To some, it may seem like the ultimate in first-world college football problems, but Alabama continues to seek both a high-scoring offense and a time-consuming offense.
The high-scoring objective is being met each week, as the top-ranked Crimson Tide have racked up at least 42 points in every game during their 5-0 start entering Saturday's matchup at No. 24 Texas A&M, which has a 3:30 p.m. EDT kickoff on CBS. Controlling more of the clock would help coach Nick Saban from a defensive standpoint, with that side of the ball having already lost starting inside linebackers Joshua McMillon and Dylan Moses for the season and defensive end LaBryan Ray until next month.
"As an offense, we need to be able to go out there and sustain drives to keep our defense off the field and to give them some rest and try to wear their defense out," Alabama junior quarterback Tua Tagovailoa said this week in a news conference. "Our mindset offensively never changes, but once Coach Saban says you need to slow down the tempo, then we kind of understand what he's asking of us.
"That's when we end up running the ball maybe first and second down, and third down becomes really important, because we hope to extend that drive. Once you get a first down, you kind of try and do the same thing."
Alabama has started two true freshmen on the defensive line and two true freshmen at inside linebacker for most of the season, with those newcomers getting plenty of playing time. In its Southeastern Conference opener at South Carolina on Sept. 14, Alabama's defense was on the field for 86 plays and allowed 31 first downs and 459 yards in the 47-23 victory.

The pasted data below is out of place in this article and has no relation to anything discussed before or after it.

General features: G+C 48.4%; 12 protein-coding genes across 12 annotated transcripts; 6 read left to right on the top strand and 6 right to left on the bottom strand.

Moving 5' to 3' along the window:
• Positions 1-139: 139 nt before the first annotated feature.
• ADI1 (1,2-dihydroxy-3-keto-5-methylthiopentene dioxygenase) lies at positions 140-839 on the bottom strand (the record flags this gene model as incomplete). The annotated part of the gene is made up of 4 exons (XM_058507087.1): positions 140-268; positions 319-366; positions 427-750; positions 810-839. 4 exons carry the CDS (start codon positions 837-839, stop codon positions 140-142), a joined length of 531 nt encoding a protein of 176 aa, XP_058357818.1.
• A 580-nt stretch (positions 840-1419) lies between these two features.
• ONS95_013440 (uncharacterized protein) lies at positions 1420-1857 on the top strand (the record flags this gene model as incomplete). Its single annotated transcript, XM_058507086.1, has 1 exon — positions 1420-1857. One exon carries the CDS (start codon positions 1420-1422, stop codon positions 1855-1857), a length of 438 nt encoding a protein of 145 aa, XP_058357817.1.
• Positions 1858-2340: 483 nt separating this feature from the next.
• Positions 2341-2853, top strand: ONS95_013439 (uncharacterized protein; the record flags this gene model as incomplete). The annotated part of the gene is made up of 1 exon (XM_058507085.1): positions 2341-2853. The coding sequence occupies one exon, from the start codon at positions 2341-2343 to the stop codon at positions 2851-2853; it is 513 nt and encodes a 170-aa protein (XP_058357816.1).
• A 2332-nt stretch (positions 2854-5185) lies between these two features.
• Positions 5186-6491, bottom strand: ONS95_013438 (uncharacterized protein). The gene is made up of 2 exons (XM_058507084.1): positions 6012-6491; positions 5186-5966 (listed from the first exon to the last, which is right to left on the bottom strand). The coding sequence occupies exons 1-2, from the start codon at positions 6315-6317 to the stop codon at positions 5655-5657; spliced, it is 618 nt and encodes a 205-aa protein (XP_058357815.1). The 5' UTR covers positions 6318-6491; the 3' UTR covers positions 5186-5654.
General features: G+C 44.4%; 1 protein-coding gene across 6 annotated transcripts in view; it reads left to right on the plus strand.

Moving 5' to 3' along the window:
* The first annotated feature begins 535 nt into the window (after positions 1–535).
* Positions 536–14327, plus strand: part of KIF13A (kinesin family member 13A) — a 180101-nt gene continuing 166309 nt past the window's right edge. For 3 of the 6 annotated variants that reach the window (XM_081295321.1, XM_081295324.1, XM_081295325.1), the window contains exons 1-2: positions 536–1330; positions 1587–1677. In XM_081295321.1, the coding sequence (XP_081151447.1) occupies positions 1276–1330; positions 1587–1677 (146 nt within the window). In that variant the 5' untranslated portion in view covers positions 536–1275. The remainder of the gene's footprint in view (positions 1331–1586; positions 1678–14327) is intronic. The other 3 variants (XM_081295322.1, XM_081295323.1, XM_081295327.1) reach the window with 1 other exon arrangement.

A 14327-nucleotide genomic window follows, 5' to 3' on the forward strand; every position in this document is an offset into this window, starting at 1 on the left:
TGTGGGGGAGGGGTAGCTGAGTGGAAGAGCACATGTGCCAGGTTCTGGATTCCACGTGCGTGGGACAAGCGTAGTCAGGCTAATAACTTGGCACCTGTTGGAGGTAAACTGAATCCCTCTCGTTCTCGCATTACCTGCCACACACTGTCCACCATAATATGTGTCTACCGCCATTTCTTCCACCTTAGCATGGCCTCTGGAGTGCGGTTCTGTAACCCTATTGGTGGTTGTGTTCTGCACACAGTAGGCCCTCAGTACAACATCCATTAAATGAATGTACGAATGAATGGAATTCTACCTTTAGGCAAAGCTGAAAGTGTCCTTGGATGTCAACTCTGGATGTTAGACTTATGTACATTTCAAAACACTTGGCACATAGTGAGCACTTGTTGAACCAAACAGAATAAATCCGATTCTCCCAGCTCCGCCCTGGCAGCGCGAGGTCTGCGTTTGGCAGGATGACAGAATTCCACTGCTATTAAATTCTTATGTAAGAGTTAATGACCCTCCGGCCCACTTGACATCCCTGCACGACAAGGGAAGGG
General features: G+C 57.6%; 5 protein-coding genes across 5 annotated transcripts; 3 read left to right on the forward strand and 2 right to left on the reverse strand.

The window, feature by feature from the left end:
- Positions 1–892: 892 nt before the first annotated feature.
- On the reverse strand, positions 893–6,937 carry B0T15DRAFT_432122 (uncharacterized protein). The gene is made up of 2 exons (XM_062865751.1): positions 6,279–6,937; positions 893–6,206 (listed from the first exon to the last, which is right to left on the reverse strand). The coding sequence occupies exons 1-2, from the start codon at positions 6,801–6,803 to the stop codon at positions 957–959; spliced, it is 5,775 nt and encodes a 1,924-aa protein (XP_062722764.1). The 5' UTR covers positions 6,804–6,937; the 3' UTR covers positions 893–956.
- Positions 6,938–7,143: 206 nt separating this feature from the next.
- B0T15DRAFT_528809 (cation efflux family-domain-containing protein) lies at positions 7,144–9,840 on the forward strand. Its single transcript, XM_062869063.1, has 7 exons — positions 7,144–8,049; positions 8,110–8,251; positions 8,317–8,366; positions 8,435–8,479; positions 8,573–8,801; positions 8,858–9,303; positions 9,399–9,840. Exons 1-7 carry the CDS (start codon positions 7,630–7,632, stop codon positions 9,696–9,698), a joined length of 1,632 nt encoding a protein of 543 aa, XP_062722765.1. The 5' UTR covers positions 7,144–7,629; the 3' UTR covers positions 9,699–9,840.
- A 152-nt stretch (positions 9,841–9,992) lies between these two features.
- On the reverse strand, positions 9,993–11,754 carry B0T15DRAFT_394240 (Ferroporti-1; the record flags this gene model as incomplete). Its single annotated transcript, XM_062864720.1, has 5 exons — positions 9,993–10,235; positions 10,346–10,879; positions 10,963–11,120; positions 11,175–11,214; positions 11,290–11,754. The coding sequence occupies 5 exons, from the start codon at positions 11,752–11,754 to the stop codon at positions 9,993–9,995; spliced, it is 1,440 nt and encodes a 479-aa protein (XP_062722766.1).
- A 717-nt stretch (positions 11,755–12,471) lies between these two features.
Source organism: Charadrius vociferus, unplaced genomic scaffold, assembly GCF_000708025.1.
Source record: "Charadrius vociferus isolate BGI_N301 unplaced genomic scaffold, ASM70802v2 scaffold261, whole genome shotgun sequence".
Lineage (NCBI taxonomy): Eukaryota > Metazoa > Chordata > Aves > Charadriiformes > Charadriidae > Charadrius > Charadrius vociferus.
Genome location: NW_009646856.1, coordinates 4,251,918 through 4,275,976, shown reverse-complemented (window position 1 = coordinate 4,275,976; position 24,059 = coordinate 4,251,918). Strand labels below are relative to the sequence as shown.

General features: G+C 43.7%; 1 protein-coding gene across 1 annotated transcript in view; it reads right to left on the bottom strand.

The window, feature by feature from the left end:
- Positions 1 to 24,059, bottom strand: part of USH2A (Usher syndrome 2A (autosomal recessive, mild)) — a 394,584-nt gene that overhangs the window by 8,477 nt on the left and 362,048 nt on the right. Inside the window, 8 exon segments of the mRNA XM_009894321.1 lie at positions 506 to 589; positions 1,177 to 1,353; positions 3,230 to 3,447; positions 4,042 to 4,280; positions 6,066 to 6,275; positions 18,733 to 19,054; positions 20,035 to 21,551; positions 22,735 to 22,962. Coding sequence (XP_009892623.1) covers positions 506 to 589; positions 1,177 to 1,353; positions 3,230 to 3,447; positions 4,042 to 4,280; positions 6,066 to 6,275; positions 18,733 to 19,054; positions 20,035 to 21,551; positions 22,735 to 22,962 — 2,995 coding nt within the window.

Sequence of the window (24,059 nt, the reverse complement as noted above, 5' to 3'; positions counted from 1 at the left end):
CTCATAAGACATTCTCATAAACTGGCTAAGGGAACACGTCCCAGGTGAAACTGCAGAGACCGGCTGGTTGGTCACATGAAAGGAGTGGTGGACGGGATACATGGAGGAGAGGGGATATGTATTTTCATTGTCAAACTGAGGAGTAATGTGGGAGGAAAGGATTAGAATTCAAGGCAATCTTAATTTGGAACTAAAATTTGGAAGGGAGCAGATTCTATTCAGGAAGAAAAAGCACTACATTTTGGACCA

The Tide's second SEC game, a 59-31 downing of Ole Miss on Sept. 28, brought more of the same, with Alabama defenders spending 88 plays on the field and yielding 476 yards and 25 first downs.
Saban insisted this week that he would never try to slow an offense producing touchdowns, no matter how rapidly, with the game in the balance. The Tide enter their game against the Aggies (3-2, 1-1) averaging 554.6 yards and 51.8 points per game, as well as 8.3 yards a snap, with the running game complementing a loaded passing attack.
Alabama is averaging 174.0 rushing yards a game and 5.3 yards per rush, with junior Najee Harris heading the ground game with 337 yards and 6.2 a carry.
"I'm kind of watching how the other team is responding to our tempo and how our tempo is affecting how we execute on offense," Saban explained. "The only time I ever try to slow the offense down is when we're taking the air out of it at the end of the game and trying to make the clock an advantage for us. I'm never telling them to slow down or try to keep the ball or any of that stuff.
"We play better when we play a little faster, and that's what I'm trying to impact in a game."
In between Alabama's showings against South Carolina and Ole Miss was a 49-7 drubbing of Southern Mississippi, which Saban believes is the most complete contest his team has played this season. The offense was its usual self, with Tagovailoa throwing for five touchdowns, including two apiece to Jerry Jeudy and Henry Ruggs III, while the defense gave up just 226 yards and 15 first downs.
As a result, the defense was on the field for only 58 plays.
Alabama had two single-play scoring drives of 75 and 74 yards in its 62-10 pasting of New Mexico State, and the Tide went 96 yards in four plays for a touchdown at South Carolina and 90 yards in four plays for a score against Ole Miss. Again, there will be no apologizing for quick strikes and quick points, but that is not the perfect scenario Alabama desires.
"An eight-play drive would be more reasonable for Coach Saban as far as us on the field," Tagovailoa said.